Study suggests that 4F-PCC can be used as a substitute for frozen plasma for the treatment of bleeding during cardiac surgery

Lachen, Switzerland
Press release

Octapharma announced today the results from a study, investigating whether four-factor prothrombin complex concentrate (4F-PCC) can be used as a substitute for frozen plasma (FP) for the treatment of bleeding during cardiac surgery.

The FARES study (NCT04114643), published in The Journal of the American Medical Association Network Open (Karkouti K et al. JAMA Network Open 2021; doi:10.1001/jamanetworkopen.2021.3936), was a phase 2, investigator-initiated randomised, parallel arm trial in adult patients requiring coagulation factor replacement therapy for bleeding during cardiac surgery.

Patients were randomised to receive either 4F-PCC (octaplex®) or FP for the first and second treatment up to 24 hours after surgery, with FP used for any subsequent treatment in both groups. All patients and outcome assessors were blinded to treatment allocation. The primary objectives of the trial were to assess the feasibility of the protocol and the suitability of 4F-PCC as a substitute for FP, based on the number of patients in the 4F-PCC group requiring additional FP. Secondary objectives included haemostatic effects and safety.

Of the 131 patients randomised in the study, 101 patients received treatment with either 4F-PCC or FP due to continued bleeding at the time of product arrival in the operating room.

  • Patients in the 4F-PCC group (N = 54) had a 44% (P < 0.001) lower exposure to allogeneic blood components than the FP group (N = 47), primarily due to a significantly lower requirement of additional FP transfusions (94% lower, P < 0.001)

  • 4F-PCC treatment showed evidence of haemostatic superiority over FP, with reduced blood loss (38% lower after 12 hours, P < 0.001) and reduced requirement for red blood cell transfusions (47% lower, P = 0.001) in the 4F-PCC group

  • Occurrence of safety events and durations of intubation, intensive care unit stay, and hospital stay were similar between the two groups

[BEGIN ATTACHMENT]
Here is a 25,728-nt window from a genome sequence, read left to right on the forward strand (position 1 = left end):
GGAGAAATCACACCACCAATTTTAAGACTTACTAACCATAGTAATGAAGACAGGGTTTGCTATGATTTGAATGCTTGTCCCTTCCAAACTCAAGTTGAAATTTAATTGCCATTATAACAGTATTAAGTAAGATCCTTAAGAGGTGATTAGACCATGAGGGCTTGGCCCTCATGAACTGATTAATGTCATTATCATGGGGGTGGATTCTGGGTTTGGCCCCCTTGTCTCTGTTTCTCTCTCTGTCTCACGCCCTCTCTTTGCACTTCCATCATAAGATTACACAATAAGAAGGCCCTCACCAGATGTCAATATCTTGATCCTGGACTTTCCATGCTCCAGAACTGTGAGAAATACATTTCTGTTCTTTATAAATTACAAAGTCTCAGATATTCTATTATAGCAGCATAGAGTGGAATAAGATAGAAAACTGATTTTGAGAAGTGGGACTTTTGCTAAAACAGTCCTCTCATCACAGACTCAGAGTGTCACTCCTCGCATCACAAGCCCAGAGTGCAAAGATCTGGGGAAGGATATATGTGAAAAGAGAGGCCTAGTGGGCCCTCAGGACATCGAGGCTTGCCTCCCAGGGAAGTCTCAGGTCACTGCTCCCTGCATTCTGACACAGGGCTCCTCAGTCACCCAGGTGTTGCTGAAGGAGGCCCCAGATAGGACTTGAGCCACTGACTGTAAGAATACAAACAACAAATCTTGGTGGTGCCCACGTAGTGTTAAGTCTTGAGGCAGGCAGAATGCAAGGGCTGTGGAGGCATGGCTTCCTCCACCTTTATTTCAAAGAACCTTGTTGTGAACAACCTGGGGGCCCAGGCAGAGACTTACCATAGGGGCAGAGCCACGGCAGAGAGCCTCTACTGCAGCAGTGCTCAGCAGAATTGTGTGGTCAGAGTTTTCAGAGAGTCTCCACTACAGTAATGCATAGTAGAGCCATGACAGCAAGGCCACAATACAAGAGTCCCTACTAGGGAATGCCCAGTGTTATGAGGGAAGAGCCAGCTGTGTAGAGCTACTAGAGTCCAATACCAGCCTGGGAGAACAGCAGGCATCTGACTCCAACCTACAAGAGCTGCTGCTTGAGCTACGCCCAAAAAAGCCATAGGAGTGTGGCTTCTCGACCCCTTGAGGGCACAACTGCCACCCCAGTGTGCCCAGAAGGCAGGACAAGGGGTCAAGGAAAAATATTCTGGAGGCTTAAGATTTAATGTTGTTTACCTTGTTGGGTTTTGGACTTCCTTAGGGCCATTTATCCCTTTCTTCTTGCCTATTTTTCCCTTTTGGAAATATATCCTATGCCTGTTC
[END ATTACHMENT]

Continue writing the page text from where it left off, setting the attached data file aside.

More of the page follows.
• The protocol was deemed feasible and important aspects of the protocol were adhered to in both treatment groups

These results suggest that four factor PCC may be a suitable alternative to FP in cardiac surgery and highlight the feasibility and potential value of a larger randomised trial,” said Dr Keyvan Karkouti, lead author of the publication. “Reducing unnecessary plasma infusions and potentially improving bleeding control could help us to improve point of care, targeted bleeding management for patients, thereby improving patient outcomes and use of scarce healthcare resources.”

Patients who undergo cardiac surgery are at risk of coagulation factor depletion that may lead to excessive bleeding; approximately 15-20% of patients require FP transfusion for coagulation factor replacement.1-3 However, the need to replenish specific factors to target levels may require large infusion volumes of FP, and FP has been associated with complications such as transfusion-associated circulatory overload (TACO) and transfusion-related acute lung injury (TRALI).4 4F-PCCs, which offer a potential alternative for bleeding management, have reduced risk of pathogen transmission risk, do not require blood-type matching or thawing (enabling rapid administration), require lower volumes to achieve dose equivalence and can avoid transfusion-related complications.5-8 However, to date there have been no large randomised controlled trials comparing 4F-PCC and FP in bleeding cardiac surgery patients.

“Bleeding complications during cardiac surgical procedures are estimated to consume 10-15% of the global blood supply. Our 4F-PCC can play an integral role in modern management of perioperative bleeding by reducing blood loss and blood product use.”, explained Oliver Hegener, Head of IBU Critical Care at Octapharma. “The FARES study describes effective and safe bleeding management during cardiac surgery with octaplex® and adds important evidence how to improve patient care in this setting.”

The FARES study was conducted at two Canadian hospitals (University Health Network and Sunnybrook Health Sciences Centre) from September 2019 to July 2020. The results from the study support a larger randomised trial to compare the efficacy and safety of 4F-PCC and FP for bleeding management during cardiac surgery.

About Octapharma

Headquartered in Lachen, Switzerland, Octapharma is one of the largest human protein manufacturers in the world, developing and producing human proteins from human plasma and human cell lines.

Octapharma employs more than 9,000 people worldwide to support the treatment of patients in 118 countries with products across three therapeutic areas: Haematology, Immunotherapy, and Critical Care.

Octapharma has seven R&D sites and six state-of-the-art manufacturing facilities in Austria, France, Germany, Mexico and Sweden, and operates more than 160 plasma donation centres across Europe and the USA.


1.     Kremers RM et al. Thromb Haemost 2016; 116:442-451

2.     Triulzi D et al. Transfusion 2015; 55:1313-1319

3.     Stanworth SJ et al. Transfusion 2011; 51:62-70

4.     Pandey S and Vyas GN. Transfusion 2012; 52(Suppl.1):65S-79S

5.     Ghadimi K et al. Anesth Analg 2016; 122:1287-1300

6.     Roman M et al. Ann Thorac Surg 2019; 107:1275-1283

7.     Fitzgerald J et al. Br J Anaesth 2018; 120:928-934

8.     Percy CL et al. Blood Coagul Fibrinolysis 2015; 26:357-367

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